A new report from the non-partisan Congressional Research Service chronicles the continued decline of oil and natural gas production on federal lands under the Obama administration, providing greater evidence that America’s energy boom is occurring in spite of the president’s policies not because of them. According to the report, from 2009 to 2013, U.S. crude oil production on non-federal lands increased 61 percent while crude oil production on federal lands fell 6 percent. Natural gas production surged 33 percent on non-federal lands but decreased 28 percent on federal lands.
These updated numbers from CRS are reflective of the increasingly hostile regulatory environment energy producers are confronted with to drill on federal lands. According to CRS, the average time to process an application to drill on federal lands increased 41 percent from 2006 to 2011. And just last week, the Bureau of Land Management released data detailing oil and natural gas leasing on federal lands was at its lowest level in over a decade. Offshore energy production on federal lands has suffered the most under President Obama’s policies. CRS reports that on federal lands, offshore crude oil production fell 13 percent from 2009 to 2013 while offshore natural gas production decreased 47percent.
“America is in the midst of an energy renaissance. For the first time in nearly two decades we are producing more oil than we are importing and we are now poised to become a natural gas exporting nation. We can continue to build on this success, but only if we have the right policies in place. Just think of where we could be if we truly utilized all of our nation’s energy resources,” said Energy and Power Subcommittee Chairman Ed Whitfield (R-KY) “While President Obama has been anxious to take credit for increased oil and gas production, the only areas he is responsible for is on federal lands—the only areas where oil and gas production is actually decreasing.”
Energy and Power Subcommittee Vice Chairman Steve Scalise (R-LA) said, “The shale gas revolution on non-federal lands has transformed our economy and propelled America into the position of a global energy superpower. But we cannot become complacent with this progress. America can secure energy independence by developing all of our energy resources on both federal and non-federal lands. Unfortunately the Obama administration has turned its back on energy exploration on federal lands, costing us hundreds of thousands of good jobs and billions in potential federal revenue.”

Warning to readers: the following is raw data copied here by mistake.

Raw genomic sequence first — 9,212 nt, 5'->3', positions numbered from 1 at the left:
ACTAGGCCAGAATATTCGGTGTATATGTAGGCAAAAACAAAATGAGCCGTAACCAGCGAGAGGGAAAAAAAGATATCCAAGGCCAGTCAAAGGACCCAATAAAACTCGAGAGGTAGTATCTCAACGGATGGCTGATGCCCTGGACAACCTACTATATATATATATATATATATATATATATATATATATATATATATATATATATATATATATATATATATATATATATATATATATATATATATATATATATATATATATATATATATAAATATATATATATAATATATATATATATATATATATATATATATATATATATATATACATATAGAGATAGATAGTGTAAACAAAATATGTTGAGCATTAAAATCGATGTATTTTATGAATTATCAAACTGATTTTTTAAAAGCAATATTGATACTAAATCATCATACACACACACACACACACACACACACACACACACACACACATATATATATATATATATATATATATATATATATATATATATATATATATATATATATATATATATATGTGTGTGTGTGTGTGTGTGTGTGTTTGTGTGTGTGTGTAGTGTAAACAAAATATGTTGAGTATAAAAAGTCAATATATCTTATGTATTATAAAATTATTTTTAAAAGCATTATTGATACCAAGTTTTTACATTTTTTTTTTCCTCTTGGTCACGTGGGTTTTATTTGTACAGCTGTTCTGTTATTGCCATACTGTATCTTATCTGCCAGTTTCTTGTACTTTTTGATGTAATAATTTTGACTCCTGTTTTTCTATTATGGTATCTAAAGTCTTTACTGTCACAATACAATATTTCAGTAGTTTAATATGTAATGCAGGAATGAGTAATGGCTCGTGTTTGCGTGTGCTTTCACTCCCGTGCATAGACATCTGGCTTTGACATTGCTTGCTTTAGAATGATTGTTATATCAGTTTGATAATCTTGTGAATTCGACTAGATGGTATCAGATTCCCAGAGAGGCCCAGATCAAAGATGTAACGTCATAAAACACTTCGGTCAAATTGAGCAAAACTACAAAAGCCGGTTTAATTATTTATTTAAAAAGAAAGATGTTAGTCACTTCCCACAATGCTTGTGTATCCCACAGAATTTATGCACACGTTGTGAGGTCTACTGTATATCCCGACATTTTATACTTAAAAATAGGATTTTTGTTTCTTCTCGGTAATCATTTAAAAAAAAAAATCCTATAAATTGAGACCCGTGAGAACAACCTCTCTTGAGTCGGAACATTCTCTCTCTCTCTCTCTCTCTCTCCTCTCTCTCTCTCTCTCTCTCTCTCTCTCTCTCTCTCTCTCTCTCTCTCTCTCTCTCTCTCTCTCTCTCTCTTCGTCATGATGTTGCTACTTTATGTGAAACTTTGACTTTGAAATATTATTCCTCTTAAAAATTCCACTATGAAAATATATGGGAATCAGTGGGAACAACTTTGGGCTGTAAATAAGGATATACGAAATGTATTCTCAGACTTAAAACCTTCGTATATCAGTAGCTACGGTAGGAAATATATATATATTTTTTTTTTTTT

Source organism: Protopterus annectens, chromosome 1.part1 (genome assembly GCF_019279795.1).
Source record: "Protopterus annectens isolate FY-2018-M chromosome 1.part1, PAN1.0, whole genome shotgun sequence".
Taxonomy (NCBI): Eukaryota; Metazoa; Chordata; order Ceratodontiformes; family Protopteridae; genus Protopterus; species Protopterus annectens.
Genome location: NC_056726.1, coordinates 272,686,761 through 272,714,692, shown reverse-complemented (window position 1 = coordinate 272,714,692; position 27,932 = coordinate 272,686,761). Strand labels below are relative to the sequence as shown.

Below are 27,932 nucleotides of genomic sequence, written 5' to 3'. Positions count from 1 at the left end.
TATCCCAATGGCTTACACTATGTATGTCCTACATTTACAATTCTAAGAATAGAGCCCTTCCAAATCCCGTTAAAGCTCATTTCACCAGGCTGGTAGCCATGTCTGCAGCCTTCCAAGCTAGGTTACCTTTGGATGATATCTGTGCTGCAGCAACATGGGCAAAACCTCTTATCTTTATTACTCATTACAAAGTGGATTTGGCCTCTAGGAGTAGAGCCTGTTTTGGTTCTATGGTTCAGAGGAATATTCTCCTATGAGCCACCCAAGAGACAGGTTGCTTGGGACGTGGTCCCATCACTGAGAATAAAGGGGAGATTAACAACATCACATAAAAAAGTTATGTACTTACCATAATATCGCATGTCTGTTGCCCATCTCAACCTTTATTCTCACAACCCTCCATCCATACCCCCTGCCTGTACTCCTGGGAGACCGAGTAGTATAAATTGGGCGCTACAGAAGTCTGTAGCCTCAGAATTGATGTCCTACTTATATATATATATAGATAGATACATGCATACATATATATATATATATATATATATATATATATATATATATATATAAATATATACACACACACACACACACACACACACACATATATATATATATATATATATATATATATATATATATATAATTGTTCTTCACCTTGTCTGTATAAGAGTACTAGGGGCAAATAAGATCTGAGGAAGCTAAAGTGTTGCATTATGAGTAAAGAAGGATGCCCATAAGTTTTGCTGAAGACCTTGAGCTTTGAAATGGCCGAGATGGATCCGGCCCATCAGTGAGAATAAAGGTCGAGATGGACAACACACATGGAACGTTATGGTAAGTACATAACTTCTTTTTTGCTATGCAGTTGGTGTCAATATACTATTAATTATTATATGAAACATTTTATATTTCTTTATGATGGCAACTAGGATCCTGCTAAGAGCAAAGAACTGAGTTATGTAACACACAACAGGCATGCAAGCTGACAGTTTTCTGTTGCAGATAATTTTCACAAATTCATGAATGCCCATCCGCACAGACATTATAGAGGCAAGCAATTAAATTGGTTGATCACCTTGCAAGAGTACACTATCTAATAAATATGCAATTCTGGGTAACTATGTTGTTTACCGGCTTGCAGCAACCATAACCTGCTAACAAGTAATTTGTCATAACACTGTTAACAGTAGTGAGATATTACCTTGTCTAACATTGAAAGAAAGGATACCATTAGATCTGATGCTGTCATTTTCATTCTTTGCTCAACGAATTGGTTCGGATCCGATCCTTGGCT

Energy and Commerce Committee Chairman Fred Upton (R-MI) said, “The president often boasts about America’s recent energy boom and our progress toward self-sufficiency. While this is an incredible achievement – we are now the world’s leading oil and natural gas producer – the president’s rhetoric does not square with the fact that the administration has done more to thwart American energy production than support it. Our committee and the full House of Representatives continues to pass legislation to allow America to fulfill its full energy potential – helping to cut red tape, speed up permitting, and allow the construction of the Architecture of Abundance. By expanding energy access and making it easier to produce on federal lands, the president has the opportunity to join us in this bipartisan effort and live up to his ‘all-of-the-above’ promises.”
Key Findings of the report
- Despite the new timeline for review created under the Energy Policy Act of 2005, it took an average of 307 days to process an application for permits to drill (APDs) on federal lands in 2011, up from an average of 218 days in 2006. This is a 41 percent increase. BLM stated in its FY2012 and FY2013 budget justifications that overall processing times per APD have increased because of the complexity of the process.
- There are 5.3 billion barrels of proved oil reserves located on federal acreage onshore and another 5.6 billion barrels of proved reserves offshore (nearly all in the Gulf of Mexico). Taken together, the U.S. federal oil reserves equal about 43 percent of all U.S. crude oil reserves. Proved oil reserves are amounts accessible under current policy, price, and technology.
- U.S. crude oil production on non-federal lands increased 61 percent from 2009 to 2013 (3,464,400 barrels per day in 2009 vs. 5,576,700 bpd in 2013). U.S. crude oil production on federal lands fell 6 percent from 2009 to 2013 (1,768,600 bpd in 2009 vs. 1,658,300 bpd in 2013).
- U.S. crude oil production on federal offshore lands decreased 13 percent from 2009 to 2013 (1,482,900 bpd in 2009 vs. 1,294,000 bpd in 2013).
- U.S. natural gas production on non-federal lands increased by 33 percent from 2009 to 2013 (16,241 billion cubic feet in 2009 vs. 21,592 bcf in 2013). U.S. natural gas production on federal lands decreased 28 percent from 2009 to 2013 (5,372 bcf in 2009 vs. 3,878 bcf in 2013).
- U.S. natural gas production on federal offshore lands decreased 47 percent from 2009 to 2013 (2,205 bcf in 2009 vs. 1,172 bcf in 2013). U.S. natural gas production on federal onshore lands decreased 15 percent from 2009 to 2013 (3,167 bcf in 2009 vs. 2,706 bcf in 2013).
- Federal lands have 85 trillion cubic feet (tcf) of proved dry gas reserves.
To view the full report, click HERE.